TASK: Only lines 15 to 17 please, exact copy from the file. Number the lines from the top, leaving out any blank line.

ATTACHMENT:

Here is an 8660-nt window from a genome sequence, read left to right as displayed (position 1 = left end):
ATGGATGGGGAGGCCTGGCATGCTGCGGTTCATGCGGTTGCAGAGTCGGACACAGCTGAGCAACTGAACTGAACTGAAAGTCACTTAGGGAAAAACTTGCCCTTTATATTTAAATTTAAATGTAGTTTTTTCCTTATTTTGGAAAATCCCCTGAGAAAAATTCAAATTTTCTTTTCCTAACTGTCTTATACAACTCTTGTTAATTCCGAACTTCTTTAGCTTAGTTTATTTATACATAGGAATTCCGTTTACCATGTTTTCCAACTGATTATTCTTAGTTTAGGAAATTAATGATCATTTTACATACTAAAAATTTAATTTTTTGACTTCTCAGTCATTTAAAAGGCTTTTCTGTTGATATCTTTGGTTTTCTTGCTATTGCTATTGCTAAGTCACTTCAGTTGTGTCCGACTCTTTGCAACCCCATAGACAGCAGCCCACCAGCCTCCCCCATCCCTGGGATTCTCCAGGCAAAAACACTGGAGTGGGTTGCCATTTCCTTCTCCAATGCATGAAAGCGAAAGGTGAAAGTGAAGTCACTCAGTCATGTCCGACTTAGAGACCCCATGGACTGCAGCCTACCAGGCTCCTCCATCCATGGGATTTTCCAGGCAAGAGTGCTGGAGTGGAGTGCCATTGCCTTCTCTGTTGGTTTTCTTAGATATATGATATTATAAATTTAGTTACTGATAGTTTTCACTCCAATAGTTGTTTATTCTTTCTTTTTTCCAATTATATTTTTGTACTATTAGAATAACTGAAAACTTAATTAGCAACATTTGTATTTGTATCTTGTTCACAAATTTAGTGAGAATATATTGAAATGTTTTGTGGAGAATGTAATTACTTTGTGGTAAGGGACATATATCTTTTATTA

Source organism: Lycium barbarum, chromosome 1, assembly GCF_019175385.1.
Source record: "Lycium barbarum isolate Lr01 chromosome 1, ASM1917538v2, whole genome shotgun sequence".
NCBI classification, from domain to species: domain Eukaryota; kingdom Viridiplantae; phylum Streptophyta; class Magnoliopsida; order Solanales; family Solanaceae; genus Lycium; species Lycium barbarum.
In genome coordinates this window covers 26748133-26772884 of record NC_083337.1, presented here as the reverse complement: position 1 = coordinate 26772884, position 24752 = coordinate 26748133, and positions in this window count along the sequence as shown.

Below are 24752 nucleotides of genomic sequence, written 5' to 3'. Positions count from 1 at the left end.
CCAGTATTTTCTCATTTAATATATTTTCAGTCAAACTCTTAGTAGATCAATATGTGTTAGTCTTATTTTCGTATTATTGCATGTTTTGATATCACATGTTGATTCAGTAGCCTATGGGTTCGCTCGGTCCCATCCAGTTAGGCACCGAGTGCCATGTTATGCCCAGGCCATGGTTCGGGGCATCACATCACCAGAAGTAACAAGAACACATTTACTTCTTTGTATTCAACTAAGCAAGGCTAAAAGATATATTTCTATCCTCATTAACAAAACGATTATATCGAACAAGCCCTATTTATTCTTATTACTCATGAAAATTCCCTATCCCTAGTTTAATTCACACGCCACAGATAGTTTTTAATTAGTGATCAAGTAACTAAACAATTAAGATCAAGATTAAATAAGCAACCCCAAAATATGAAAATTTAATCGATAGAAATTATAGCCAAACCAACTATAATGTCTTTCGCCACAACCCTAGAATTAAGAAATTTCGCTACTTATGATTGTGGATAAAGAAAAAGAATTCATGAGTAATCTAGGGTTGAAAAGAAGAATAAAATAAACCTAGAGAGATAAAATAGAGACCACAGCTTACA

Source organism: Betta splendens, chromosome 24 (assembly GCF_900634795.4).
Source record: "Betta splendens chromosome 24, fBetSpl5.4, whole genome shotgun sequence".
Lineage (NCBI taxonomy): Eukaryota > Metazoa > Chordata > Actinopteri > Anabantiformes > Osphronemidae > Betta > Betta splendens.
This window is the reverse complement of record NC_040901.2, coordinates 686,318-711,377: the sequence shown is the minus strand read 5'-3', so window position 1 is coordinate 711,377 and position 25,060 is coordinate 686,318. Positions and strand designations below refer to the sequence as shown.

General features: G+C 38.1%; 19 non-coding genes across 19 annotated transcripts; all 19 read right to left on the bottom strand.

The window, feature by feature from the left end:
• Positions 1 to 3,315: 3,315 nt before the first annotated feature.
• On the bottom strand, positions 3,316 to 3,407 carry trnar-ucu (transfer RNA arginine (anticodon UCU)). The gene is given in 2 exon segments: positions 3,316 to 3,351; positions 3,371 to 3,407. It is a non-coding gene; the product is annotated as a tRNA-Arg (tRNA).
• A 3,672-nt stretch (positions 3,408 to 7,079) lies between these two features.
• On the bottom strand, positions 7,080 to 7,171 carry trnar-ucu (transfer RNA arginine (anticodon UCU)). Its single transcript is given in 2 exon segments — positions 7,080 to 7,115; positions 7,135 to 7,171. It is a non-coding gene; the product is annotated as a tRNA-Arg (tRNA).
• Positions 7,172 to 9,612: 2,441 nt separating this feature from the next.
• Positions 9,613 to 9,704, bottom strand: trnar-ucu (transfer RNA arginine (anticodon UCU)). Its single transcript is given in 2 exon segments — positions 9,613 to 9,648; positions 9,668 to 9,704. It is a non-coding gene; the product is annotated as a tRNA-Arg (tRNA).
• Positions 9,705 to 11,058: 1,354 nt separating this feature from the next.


• Positions 1 to 3,315: 3,315 nt before the first annotated feature.
• On the bottom strand, positions 3,316 to 3,407 carry trnar-ucu (transfer RNA arginine (anticodon UCU)). The gene is given in 2 exon segments: positions 3,316 to 3,351; positions 3,371 to 3,407. It is a non-coding gene; the product is annotated as a tRNA-Arg (tRNA).
• A 3,672-nt stretch (positions 3,408 to 7,079) lies between these two features.